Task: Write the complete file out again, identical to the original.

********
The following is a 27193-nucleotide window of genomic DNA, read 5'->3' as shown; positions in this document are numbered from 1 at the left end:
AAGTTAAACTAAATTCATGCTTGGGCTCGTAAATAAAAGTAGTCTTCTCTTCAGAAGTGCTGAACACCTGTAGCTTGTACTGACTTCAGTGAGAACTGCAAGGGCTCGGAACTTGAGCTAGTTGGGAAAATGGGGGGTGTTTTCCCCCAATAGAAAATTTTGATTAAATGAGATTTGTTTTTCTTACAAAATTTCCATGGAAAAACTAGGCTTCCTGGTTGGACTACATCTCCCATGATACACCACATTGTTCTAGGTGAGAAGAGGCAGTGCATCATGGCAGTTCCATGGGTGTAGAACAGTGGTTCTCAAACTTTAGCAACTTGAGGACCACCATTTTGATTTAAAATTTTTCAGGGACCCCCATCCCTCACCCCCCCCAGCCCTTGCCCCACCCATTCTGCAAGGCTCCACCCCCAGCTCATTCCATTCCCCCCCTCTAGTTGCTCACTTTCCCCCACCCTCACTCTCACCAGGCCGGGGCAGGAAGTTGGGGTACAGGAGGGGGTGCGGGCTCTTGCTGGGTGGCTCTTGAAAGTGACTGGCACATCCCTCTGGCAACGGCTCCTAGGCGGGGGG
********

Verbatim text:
The following is a 27193-nucleotide window of genomic DNA, read 5'->3' as shown; positions in this document are numbered from 1 at the left end:
AAGTTAAACTAAATTCATGCTTGGGCTCGTAAATAAAAGTAGTCTTCTCTTCAGAAGTGCTGAACACCTGTAGCTTGTACTGACTTCAGTGAGAACTGCAAGGGCTCGGAACTTGAGCTAGTTGGGAAAATGGGGGGTGTTTTCCCCCAATAGAAAATTTTGATTAAATGAGATTTGTTTTTCTTACAAAATTTCCATGGAAAAACTAGGCTTCCTGGTTGGACTACATCTCCCATGATACACCACATTGTTCTAGGTGAGAAGAGGCAGTGCATCATGGCAGTTCCATGGGTGTAGAACAGTGGTTCTCAAACTTTAGCAACTTGAGGACCACCATTTTGATTTAAAATTTTTCAGGGACCCCCATCCCTCACCCCCCCCAGCCCTTGCCCCACCCATTCTGCAAGGCTCCACCCCCAGCTCATTCCATTCCCCCCCTCTAGTTGCTCACTTTCCCCCACCCTCACTCTCACCAGGCCGGGGCAGGAAGTTGGGGTACAGGAGGGGGTGCGGGCTCTTGCTGGGTGGCTCTTGAAAGTGACTGGCACATCCCTCTGGCAACGGCTCCTAGGCGGGGGG